Middle-east Arab News Opinion | Asharq Al-awsat

Sudanese Ingenuity in Hard Times | ASHARQ AL-AWSAT English Archive 2005 -2017
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Mohamed Abkar’s workshop transforms tires into shoes in Khartoum. (Asharq Al-Awsat)

Mohamed Abkar's workshop transforms tires into shoes in Khartoum. (Asharq Al-Awsat)

Mohamed Abkar’s workshop transforms tires into shoes in Khartoum. (Asharq Al-Awsat)

Khartoum, Asharq Al-Awsat—In Sudan, car tires have multiple uses. These rubber rings are employed during riots when they are burned by protesters to block the traffic; or they are used to prop up washtubs by women; poor children turn them into toys to be rolled from one place to another, or they act as a buffer to prevent passing cars from smashing the walls of fragile mud houses.

However, the most popular use for old tires in Sudan is the recycling of the rubber into extremely durable and cheap sandals, though they may not be the most stylish or comfortable footwear around.

To underscore the durability of these sandals, the Sudanese have dubbed them “Tmout Tekhalee”, translated as: Take them off only when you die. Mohamed Abkar, a local cobbler known for manufacturing the Tmout Tekhalee shoes, has a workshop full of used tires, innovative sharp cutting machines and adhesives.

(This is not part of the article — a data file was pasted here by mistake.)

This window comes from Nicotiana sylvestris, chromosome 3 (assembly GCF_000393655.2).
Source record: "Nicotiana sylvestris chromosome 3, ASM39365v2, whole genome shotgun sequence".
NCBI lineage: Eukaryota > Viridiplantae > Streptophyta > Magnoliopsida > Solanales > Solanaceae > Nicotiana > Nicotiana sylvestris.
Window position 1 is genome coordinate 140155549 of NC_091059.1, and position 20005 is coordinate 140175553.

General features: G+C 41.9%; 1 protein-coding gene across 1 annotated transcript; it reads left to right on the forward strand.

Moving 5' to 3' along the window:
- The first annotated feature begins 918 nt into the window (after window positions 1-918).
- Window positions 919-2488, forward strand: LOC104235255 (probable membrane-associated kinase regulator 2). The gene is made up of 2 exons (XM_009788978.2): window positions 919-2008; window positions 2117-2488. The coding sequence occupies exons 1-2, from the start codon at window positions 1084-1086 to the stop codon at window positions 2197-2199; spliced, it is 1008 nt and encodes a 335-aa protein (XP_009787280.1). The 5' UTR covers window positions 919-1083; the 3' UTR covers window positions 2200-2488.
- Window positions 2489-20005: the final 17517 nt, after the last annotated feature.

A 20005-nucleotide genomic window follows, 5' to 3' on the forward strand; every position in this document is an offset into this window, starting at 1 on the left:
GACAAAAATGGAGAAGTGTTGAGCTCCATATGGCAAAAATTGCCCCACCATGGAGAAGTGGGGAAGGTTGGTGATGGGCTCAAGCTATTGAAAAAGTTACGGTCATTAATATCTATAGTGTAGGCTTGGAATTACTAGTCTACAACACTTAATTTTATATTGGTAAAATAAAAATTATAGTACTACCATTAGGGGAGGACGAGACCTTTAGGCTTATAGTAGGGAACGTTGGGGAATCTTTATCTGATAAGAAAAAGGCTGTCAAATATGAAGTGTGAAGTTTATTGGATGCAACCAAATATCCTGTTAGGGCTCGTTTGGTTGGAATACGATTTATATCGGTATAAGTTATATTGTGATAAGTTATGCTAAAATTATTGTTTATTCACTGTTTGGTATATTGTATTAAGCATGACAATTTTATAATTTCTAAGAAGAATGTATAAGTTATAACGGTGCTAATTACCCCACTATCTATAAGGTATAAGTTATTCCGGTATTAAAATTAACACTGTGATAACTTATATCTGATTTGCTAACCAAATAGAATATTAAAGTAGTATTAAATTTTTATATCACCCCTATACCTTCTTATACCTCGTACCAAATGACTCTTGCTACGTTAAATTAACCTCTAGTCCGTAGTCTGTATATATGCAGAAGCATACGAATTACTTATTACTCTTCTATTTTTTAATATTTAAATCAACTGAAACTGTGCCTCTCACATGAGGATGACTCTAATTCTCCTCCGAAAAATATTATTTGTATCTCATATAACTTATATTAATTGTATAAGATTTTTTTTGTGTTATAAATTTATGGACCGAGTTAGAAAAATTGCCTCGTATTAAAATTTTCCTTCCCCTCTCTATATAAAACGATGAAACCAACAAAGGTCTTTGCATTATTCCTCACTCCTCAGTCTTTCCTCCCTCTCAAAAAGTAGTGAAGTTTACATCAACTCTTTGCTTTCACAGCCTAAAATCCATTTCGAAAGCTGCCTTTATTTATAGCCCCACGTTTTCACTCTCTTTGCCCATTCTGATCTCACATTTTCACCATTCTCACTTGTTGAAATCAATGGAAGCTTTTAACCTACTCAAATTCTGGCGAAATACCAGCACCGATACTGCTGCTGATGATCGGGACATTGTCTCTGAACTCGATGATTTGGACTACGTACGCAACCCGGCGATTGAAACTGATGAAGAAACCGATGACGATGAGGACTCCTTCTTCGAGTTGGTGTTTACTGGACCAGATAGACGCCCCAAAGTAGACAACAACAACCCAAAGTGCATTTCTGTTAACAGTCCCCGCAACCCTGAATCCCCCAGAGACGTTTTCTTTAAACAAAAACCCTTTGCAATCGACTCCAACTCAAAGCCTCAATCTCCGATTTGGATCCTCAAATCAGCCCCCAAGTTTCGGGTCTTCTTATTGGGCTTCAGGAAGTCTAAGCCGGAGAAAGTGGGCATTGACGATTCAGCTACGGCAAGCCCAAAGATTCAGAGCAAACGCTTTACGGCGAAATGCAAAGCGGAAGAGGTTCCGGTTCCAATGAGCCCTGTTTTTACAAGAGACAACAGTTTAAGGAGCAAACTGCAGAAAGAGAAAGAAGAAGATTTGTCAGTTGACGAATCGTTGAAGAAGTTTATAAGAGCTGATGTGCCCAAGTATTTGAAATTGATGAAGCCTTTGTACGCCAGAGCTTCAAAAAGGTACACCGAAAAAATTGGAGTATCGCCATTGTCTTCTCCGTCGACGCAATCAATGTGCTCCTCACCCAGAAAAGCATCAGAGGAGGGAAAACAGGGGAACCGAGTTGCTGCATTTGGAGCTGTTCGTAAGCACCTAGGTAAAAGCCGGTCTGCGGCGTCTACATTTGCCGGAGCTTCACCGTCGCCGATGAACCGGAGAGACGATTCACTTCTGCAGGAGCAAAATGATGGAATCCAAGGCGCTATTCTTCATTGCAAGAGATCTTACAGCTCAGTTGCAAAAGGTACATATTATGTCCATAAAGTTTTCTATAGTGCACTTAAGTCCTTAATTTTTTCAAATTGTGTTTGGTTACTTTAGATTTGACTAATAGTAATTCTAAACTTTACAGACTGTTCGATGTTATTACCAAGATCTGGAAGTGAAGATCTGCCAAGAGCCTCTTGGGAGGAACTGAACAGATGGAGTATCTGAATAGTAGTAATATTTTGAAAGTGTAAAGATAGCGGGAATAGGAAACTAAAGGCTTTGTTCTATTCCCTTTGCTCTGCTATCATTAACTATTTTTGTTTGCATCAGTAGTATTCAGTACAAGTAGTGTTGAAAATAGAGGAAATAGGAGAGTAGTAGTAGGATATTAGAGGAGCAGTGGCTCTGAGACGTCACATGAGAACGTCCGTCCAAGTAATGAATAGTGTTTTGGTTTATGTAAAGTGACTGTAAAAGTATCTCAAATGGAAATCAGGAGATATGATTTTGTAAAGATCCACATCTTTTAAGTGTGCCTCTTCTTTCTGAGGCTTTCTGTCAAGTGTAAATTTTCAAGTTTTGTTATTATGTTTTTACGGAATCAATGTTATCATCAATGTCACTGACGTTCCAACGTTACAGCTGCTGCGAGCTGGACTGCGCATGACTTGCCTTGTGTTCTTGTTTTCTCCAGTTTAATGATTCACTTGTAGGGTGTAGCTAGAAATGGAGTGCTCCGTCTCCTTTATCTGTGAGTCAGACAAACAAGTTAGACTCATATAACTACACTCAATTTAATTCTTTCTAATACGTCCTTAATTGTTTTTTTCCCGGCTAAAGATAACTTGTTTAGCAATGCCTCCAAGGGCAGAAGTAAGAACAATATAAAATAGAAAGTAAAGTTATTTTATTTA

Abkar uses these instruments of his own creation to transform a used tire into the affordable shoes. “As you can see, this pair of shoes is low-priced because all we have to do is collect used tires and cut them into specific sizes, and the end product is a durable, cheap pair of shoes,” Abkar said.

Tmout Tekhalee have long been viewed as the shoes of the poor. For a while sales of the sandals dwindled after the nation’s oil wealth improved the standard of living for many Sudanese, but following the independence of oil-rich South Sudan, rising poverty pushed many to rely once again on the hardwearing sandals. Although many are ashamed to don the shoes, they cannot afford the leather equivalents.

A pair of Abkar’s shoes costs 15 Sudanese pounds, that is 2 US dollars.

“The misfortune of some people is an advantage to others,” says Abkar, in reference to the recent upsurge in his business. He explains that his trade was unmarketable during the good times, “yet, in view of the country’s [current] deplorable situation, people returned to these shoes, and specialized shops opened again. In the past, I could count the number of my customers on one hand, but now I can count them on the fingers of my two hands, thank God.”

It seems the proverb “Necessity is the mother of invention” rings especially true in the Sudanese case.